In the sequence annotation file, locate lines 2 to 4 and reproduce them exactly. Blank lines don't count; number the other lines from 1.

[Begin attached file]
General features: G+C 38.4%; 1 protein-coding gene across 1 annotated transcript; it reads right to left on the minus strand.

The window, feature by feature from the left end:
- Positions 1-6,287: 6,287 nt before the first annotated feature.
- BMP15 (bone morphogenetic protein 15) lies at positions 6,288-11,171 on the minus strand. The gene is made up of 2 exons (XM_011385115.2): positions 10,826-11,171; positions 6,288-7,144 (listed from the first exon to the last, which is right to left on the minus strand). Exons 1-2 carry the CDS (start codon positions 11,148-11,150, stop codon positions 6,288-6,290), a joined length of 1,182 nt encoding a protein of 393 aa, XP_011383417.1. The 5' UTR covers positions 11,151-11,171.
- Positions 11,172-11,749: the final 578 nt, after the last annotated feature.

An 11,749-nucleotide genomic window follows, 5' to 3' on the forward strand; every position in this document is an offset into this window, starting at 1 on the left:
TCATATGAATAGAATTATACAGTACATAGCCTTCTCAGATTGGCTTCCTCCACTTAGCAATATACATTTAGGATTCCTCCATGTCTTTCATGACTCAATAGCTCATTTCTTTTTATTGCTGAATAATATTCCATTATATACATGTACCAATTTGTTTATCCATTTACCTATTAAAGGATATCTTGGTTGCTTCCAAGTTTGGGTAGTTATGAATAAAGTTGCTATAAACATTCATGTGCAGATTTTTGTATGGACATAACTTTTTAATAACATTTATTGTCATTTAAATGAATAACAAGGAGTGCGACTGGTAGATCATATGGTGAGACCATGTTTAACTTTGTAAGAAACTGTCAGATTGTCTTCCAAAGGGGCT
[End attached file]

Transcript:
The window, feature by feature from the left end:
- Positions 1-6,287: 6,287 nt before the first annotated feature.
- BMP15 (bone morphogenetic protein 15) lies at positions 6,288-11,171 on the minus strand. The gene is made up of 2 exons (XM_011385115.2): positions 10,826-11,171; positions 6,288-7,144 (listed from the first exon to the last, which is right to left on the minus strand). Exons 1-2 carry the CDS (start codon positions 11,148-11,150, stop codon positions 6,288-6,290), a joined length of 1,182 nt encoding a protein of 393 aa, XP_011383417.1. The 5' UTR covers positions 11,151-11,171.